Millerton streetlight upgrade will save energy and money

One of the 60 current LED streetlights in the Village of Millerton, at the corner of Dutchess Avenue and Simmons Street. Along with 78 new fixtures, they will be replaced with warmer, dimmable bulbs and comfort lenses, using existing poles.

PHOTO BY DEBORAH MAIER

Millerton streetlight upgrade will save energy and money

MILLERTON — Millerton’s Village Board unanimously approved a plan to convert all 138 of its streetlights to warmer-light, dimmable, energy- and money-saving LED fixtures on Monday, Dec. 11.

Currently, streetlights in the Village are owned and maintained, for steep fees, by Central Hudson. Sixty are LEDs which have been installed piecemeal as needed, and the remaining 78 are the older sodium vapor lights, a peachy-toned light that tends to reduce color vision at night. 

In the new plan, Central Hudson will continue to own, and to be responsible for the lamp posts, and the village will purchase the LED lights and the “arms” that connect the fixtures to the poles.

A contract with RealTerm Energy, of Quebec, Canada, will reduce maintenance fees from over $27.5k this year to just $4,000 per year.

Apart from their longevity — LED lights boast a 15-20 year life span compared to the six to eight years that sodium vapor lights last — LEDs offer superior color rendition for the human eye, meaning that they enable us to see better at night. They also reduce energy use, leading to significant savings for the village in both monies paid out and greenhouse gases emitted.

The project will cost roughly $175,000, according to the board’s estimates. The village plans to pay for it by taking out a 10-year bond for no more than $160,000 and to fund the rest out of its reserve.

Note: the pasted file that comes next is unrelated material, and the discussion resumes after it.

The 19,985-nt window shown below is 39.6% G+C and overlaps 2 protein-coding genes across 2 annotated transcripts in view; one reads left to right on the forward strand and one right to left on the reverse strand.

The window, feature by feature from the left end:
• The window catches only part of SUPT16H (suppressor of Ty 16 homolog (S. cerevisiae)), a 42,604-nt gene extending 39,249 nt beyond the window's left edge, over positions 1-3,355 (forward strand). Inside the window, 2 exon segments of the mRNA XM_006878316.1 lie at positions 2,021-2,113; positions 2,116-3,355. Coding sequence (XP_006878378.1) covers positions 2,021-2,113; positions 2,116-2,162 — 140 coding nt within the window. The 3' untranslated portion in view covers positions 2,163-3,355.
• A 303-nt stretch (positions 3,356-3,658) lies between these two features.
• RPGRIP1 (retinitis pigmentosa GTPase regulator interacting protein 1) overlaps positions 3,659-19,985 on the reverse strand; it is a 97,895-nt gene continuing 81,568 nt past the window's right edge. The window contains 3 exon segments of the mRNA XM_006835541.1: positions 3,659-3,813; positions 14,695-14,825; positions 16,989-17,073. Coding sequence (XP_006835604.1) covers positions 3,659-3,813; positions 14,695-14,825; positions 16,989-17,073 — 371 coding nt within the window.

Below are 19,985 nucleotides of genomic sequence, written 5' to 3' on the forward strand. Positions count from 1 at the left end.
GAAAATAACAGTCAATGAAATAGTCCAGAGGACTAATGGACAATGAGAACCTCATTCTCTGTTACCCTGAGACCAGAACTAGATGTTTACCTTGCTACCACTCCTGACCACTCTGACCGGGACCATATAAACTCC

Laurie Kerr, a local architect who, along with some others, has shepherded this project through its many stages, said, “it’s a case of needing to spend money to save money.”

Cash flow, including bond repayment, will be net positive starting year one, as compared to current payments. After the bond is paid off, the village will save over $34,000 a year, with an estimated savings of over $250,000 over 15 years, adjusting for inflation. This is a conservative estimate of savings, because the LEDs will likely last for more than 20 years.

“There aren’t that many ways to cut expenses from a small village’s budget,” Kerr said, “so this is a positive.”

“This change also earns the Village 8 of the 120 points needed for Climate Smart Bronze,” said Kathy Chow, the Climate Smart Communities Coordinator for North East and Millerton. This, among other actions, will bring the Village to  a NYSERDA Clean Energy Communities threshold which will trigger a grant of at least $5,000, said Chow.

To those who may have reservations about LED lighting, it is worth noting that older LEDs typically had high Kelvin numbers — the harsh bluish light noticeable in the over-4,000 range — but the newer installs will be 3,000 Kelvin lamps. The new streetlights will also feature “comfort lenses” which will reduce glare.

Each fixture in the new generation of LEDs has “smart controls” that enable one or several of the fixtures to be dimmed as desired — for example, very late at night. Well-aimed downlights with partial cutoffs will also preserve more of the dark sky needed by birds and insects. 

The vote concluded three years of discussion and debate among board members. Two more steps — approval by the Public Service Commission, and the securing of a bond — are needed before the project can move forward.  A reasonably short installation period is anticipated.

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